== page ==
Frozen Photog"Blowhard" - Perhaps the most despicable member of this unsavory association, this slinger of mud fancies himself a wordsmith. Mostly, he aggrandizes his own sordid history, when not acting as the team's Minister of Disinformation. Not above inflating his own skill-set, this weasel actually believes the lies he writes. Weaknesses include a love of leather jackets and a deep seeded fear of live trucks. Widely considered mentally unsound.

No wonder their plans rarely come together...

Tuesday, December 14, 2010

View to a Kill

NBC Cameraman Bob Brown
For all the thought posited upon the tragedy at Jonestown, it's a pity so little has been written about NBC Cameraman Bob Brown. After all, he alone provided irrefutable proof of the madness that first overtook members of the People's Temple in November of 1978. In doing so, he recorded his own death. It was late in the day when Brown and other members of the media covering Congressman Leo Ryan's visit to Guyana tried to fly out of that troubled land. But Jim Jones wouldn't allow it, sending his henchmen to gun down Ryan's group at the Port Kaituma airstrip. Bob Brown's TK-76 was rolling when the gunmen arrived. Witnesses say the 36 year old news vet immediately moved forward, lens up...
"Bob Brown stayed on his feet and kept filming what was happening, even as the attackers advanced on him with their guns. He was incredibly tenacious."
Seconds later, the gunmen cut Bob Brown down, first wounding him from afar before moving in and executing him and others at point blank range. His footage, both of the splintering village itself and the last few seconds of his life, helped a shocked planet grasp the events that led to the mass suicide of 909 Temple members. But who WAS Bob Brown? A cursory search of the internet uncovers few details of the man before the massacre. The most I was able to discover comes from this dated NBC profile of Brown and slain on-air partner Don Harris. It describes Bob Brown as an former local TV reporter turned network photog; a man known for his sense of style and flair for human interest stories.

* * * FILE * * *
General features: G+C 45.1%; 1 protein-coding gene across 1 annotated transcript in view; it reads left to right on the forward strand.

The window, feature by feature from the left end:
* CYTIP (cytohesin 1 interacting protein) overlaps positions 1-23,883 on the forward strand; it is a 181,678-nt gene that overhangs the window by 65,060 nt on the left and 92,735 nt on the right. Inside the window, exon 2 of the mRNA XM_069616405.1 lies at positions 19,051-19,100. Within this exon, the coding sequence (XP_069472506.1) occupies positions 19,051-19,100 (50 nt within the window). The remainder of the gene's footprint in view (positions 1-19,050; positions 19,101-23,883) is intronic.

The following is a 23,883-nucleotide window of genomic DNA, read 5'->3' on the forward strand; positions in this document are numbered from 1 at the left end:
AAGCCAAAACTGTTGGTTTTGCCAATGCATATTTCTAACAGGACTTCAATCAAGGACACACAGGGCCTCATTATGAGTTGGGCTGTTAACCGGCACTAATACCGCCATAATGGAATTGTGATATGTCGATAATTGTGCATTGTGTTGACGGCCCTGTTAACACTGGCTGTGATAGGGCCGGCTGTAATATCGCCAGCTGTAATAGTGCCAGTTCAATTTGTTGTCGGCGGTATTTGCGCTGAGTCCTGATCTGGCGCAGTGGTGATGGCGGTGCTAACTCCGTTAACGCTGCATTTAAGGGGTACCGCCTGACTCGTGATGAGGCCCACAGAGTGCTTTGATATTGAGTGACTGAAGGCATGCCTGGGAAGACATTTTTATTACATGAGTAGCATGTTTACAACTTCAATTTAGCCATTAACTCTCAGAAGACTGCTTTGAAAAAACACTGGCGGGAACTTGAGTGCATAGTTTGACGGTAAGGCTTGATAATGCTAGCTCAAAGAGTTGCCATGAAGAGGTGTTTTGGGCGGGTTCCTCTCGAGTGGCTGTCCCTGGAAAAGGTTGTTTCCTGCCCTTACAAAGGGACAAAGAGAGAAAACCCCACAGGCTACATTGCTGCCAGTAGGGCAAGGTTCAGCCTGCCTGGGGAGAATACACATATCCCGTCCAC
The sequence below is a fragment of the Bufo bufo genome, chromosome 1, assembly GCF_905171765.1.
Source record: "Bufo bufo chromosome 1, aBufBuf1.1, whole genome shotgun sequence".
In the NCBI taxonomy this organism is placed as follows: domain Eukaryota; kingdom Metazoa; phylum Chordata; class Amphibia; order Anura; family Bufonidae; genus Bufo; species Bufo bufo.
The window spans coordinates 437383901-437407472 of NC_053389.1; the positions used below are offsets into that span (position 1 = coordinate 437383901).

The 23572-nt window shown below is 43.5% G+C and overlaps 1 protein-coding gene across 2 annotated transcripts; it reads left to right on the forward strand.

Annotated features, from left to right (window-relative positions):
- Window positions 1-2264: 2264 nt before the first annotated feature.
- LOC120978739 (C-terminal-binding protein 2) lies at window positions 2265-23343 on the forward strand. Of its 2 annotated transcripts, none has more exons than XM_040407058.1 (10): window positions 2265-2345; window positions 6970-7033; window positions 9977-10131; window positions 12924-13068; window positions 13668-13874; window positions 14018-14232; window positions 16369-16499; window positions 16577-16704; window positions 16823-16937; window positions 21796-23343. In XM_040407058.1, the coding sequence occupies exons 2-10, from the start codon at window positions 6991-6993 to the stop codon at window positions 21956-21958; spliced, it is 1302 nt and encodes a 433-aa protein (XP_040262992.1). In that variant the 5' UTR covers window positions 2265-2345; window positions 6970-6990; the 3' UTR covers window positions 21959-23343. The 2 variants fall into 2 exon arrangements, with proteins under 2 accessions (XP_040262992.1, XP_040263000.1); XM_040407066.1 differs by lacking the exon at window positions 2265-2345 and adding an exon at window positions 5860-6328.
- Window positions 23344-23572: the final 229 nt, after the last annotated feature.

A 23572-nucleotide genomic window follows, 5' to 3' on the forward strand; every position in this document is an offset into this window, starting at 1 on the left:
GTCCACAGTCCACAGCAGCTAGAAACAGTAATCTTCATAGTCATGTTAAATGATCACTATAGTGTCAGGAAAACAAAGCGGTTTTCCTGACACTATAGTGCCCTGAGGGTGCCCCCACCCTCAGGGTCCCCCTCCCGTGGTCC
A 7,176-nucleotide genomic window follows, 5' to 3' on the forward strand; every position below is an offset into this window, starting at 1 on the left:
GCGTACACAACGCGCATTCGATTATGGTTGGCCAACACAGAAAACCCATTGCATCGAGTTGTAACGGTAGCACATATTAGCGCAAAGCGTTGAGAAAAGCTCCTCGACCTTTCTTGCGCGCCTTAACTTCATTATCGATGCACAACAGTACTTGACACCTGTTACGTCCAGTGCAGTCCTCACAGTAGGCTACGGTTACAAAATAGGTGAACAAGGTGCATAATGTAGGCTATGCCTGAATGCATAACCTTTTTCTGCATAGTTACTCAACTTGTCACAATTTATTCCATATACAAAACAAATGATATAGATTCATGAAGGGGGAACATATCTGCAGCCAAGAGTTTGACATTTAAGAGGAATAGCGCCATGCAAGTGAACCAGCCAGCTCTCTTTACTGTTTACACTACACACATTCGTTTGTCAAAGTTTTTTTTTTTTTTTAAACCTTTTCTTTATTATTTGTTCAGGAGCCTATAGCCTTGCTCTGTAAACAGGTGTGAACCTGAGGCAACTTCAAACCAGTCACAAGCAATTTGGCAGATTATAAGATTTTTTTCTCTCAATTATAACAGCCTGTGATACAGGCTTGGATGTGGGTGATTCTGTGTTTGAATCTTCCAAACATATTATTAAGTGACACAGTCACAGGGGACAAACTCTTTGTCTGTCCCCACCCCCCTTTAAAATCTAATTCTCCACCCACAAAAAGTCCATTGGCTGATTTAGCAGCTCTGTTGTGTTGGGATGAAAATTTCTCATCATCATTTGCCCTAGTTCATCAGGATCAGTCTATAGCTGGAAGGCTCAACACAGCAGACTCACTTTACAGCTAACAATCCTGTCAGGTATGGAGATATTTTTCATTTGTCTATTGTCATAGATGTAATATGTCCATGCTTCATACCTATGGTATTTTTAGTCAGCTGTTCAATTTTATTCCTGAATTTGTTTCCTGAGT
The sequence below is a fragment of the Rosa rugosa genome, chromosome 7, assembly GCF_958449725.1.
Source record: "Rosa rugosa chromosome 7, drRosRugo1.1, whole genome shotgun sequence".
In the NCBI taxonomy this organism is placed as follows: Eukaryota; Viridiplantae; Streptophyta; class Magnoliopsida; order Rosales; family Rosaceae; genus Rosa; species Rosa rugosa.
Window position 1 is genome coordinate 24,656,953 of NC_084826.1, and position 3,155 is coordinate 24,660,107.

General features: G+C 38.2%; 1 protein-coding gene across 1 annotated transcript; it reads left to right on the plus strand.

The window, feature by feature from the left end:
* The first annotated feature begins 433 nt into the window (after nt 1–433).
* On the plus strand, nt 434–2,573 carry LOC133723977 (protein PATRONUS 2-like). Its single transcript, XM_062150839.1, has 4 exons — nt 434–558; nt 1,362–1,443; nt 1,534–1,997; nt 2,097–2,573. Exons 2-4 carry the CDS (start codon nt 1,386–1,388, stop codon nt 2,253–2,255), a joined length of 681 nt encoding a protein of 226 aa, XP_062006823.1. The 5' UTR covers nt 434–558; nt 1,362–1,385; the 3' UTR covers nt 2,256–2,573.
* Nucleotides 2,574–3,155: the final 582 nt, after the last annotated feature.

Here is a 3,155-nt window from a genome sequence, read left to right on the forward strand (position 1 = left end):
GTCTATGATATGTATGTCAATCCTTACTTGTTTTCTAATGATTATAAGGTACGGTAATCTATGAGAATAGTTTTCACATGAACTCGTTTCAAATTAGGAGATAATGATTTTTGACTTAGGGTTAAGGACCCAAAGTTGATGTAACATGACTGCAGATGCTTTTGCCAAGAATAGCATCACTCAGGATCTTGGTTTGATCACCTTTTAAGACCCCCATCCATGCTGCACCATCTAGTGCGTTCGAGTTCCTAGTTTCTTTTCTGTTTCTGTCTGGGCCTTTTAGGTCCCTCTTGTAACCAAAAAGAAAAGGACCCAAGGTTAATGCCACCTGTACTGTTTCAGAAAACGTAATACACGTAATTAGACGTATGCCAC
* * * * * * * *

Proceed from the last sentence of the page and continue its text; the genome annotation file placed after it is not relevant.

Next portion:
Bob Brown reportedly expressed concern over the Jonestown trip, but it didn't stop him from showing some Guyanese children the wonders found inside his camera's viewfinder. It's the photo of that encounter that has stuck with me long after I finished 'Raven', Tim Reiterman's exhaustive history of Jim Jones and his doomed followers. The picture shows a man in his prime, bending at the waist to share his everyday view with a child who most certainly has never seen such a thing. That alone makes me want to know more about Bob Brown, a dashing photog from another era who deserves a far better legacy than the flickering images leading up to his violent demise. I'm not sure anyone reading this can help me in this endeavor, but I'll gladly share whatever I learn. Now do me a favor and go hug a cameraman.

Above Photo: NBC Cameraman Bob Brown shows his TV rig to Guyanese children as NBC sound technician Steve Sung looks on. Brown was among the journalists killed by Jonestown members shortly before the mass suicide. (Photo by Ron Javers, San Francisco Chronicle)

Monday, December 13, 2010

Deplete the Fleet!